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  • Domain Driven Design (Hibernate)

    Hello,

    I am having an issue understanding domain driven design. I've got a spring + hibernate application and I have a couple DAO and services objects. I implemented DAO using hibernate. I got a couple questions related to scope of service layer beans:
    a) I am using OpenSessionViewFilter and rely on lazy loading provided by hibernate in some places generating my web pages. This way my DAO implementation sort of affects on presentation level - implicitly. Let's say another DAO implementation would have to emulate lazy loading to get the same effect. This is kinda ok but bugs me since I don't like implicit relations.

    b) Another thing is working with detached objects stored in session you have to merge or update them in context of hibernate session. Therefore my service code looks like:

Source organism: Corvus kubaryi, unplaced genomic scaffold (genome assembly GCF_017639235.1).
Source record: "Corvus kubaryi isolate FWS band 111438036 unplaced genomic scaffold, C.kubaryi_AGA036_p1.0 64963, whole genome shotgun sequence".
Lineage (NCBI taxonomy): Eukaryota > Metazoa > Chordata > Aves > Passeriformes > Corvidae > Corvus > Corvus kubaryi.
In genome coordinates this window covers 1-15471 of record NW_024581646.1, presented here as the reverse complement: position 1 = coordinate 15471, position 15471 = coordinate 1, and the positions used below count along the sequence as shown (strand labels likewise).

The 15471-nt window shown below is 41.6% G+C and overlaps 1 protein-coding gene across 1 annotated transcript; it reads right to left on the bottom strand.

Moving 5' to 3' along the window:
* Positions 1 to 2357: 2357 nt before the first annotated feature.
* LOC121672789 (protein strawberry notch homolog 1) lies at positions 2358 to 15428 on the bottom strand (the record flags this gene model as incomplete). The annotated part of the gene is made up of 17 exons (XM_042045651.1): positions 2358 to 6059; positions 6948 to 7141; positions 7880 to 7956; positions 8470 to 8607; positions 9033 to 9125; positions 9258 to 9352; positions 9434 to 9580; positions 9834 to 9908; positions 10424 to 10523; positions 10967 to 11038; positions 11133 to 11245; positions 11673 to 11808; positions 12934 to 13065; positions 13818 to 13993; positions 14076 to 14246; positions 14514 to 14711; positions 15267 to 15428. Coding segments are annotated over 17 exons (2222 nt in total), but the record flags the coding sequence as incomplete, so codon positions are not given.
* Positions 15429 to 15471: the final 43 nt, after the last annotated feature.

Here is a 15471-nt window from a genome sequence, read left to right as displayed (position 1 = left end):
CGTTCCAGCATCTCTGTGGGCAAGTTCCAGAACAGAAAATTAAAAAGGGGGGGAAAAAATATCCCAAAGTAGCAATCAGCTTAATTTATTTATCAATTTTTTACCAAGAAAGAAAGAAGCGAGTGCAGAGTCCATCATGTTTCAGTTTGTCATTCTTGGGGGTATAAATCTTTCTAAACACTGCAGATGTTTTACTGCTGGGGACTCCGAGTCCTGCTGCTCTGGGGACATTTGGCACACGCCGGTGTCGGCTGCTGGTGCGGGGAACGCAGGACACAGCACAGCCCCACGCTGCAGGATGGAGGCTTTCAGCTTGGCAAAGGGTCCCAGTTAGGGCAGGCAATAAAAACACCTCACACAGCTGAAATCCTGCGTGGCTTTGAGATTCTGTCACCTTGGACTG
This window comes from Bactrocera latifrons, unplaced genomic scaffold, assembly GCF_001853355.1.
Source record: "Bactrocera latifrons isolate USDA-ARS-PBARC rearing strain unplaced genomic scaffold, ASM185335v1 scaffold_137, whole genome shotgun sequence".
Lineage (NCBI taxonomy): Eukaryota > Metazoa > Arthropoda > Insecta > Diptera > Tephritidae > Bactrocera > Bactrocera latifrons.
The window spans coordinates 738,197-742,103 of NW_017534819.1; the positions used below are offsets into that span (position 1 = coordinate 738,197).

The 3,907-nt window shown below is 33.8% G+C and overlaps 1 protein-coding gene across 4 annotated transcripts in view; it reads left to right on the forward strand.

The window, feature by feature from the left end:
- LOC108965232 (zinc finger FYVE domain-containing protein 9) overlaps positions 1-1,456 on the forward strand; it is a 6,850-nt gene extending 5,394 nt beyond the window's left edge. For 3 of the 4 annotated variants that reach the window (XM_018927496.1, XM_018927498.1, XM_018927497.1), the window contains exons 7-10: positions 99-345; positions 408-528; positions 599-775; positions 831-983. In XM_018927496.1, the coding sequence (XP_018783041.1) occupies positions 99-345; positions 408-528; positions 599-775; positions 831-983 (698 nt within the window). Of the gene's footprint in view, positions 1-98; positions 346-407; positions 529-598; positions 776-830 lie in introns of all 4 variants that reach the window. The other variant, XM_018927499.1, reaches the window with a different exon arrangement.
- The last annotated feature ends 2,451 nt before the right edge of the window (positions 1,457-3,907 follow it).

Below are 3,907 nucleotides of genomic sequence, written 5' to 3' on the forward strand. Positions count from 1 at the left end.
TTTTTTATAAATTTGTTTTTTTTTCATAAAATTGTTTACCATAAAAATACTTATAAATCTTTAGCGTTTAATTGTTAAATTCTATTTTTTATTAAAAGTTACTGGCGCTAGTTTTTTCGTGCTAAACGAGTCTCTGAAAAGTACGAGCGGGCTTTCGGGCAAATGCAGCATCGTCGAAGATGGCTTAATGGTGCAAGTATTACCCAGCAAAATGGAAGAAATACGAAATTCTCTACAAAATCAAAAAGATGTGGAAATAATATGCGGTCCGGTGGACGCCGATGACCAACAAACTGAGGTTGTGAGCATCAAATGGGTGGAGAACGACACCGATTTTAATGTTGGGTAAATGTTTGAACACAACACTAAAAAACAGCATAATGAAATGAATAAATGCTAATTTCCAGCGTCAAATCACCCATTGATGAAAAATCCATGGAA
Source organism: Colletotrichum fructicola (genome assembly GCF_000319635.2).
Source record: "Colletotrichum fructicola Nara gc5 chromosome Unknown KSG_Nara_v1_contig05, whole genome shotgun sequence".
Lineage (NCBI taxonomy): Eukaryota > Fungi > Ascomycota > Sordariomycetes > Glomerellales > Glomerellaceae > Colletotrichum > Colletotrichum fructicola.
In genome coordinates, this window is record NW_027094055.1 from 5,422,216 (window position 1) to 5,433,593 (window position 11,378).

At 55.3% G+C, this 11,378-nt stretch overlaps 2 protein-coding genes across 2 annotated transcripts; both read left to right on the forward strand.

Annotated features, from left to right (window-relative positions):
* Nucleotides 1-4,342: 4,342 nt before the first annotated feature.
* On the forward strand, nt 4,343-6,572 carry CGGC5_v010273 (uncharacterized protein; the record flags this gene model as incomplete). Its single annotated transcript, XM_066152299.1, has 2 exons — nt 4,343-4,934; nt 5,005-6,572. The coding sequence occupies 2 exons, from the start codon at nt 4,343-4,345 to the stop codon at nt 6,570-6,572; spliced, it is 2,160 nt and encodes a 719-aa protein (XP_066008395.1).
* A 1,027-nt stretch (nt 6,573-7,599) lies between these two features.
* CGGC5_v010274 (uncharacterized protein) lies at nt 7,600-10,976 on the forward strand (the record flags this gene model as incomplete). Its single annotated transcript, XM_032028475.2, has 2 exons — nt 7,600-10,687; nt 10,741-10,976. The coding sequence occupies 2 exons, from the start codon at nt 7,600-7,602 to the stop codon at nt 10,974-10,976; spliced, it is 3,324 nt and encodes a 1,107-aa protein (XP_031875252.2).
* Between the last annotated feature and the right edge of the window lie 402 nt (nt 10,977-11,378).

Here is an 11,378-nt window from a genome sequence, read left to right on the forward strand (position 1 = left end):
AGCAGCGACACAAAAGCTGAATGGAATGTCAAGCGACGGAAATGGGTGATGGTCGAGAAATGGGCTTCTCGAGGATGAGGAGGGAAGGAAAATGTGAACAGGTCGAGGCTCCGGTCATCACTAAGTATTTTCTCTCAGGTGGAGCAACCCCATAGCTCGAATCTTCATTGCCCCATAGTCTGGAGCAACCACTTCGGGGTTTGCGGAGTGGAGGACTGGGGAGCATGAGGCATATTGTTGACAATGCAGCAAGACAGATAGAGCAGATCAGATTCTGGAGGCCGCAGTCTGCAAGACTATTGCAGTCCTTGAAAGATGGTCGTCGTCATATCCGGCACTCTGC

dao.updateOrMerge(detachedObject)
    do some logic
    some more dao calls
    Here updateOrMerge method is hibernate specific, let's say for JDBC implementation I don't have to updateOrMerge. So in other words appears that my service is not truely independent on dao implementation. Am I designing something wrong or those are drawbacks of domain driven design?

    Thanks.

  • #2
    Take a look at this thread, where this issue is discussed in some depth:

    http://forum.springframework.org/showthread.php?t=15294

    Yes, it's true that the benefits of OSIV+lazy come at some architectural cost. You can mitigate these somewhat by eager loading.

    In general, working with detached objects is quite an arse, and I'd recommend not cluttering up the session with them if possible, but discarding them and re-fetching them on subsequent requests. This approach is not only more portable but also more efficient - the objects are hanging around in Hibernate's cache anyway. Of course if you are trying to work with long transactions you will need a more elaborate approach.

    These are not actually drawbacks of domain-driven design, but of Hibernate/Java semantics :P

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    • #3
      Thanks for the explaination, I think it makes sense. Other than that hibernate made my life hard working with detached objects (had to merge all the time) so I already got rid of them and use IDs together with hibernate cache. It works pretty good for me.

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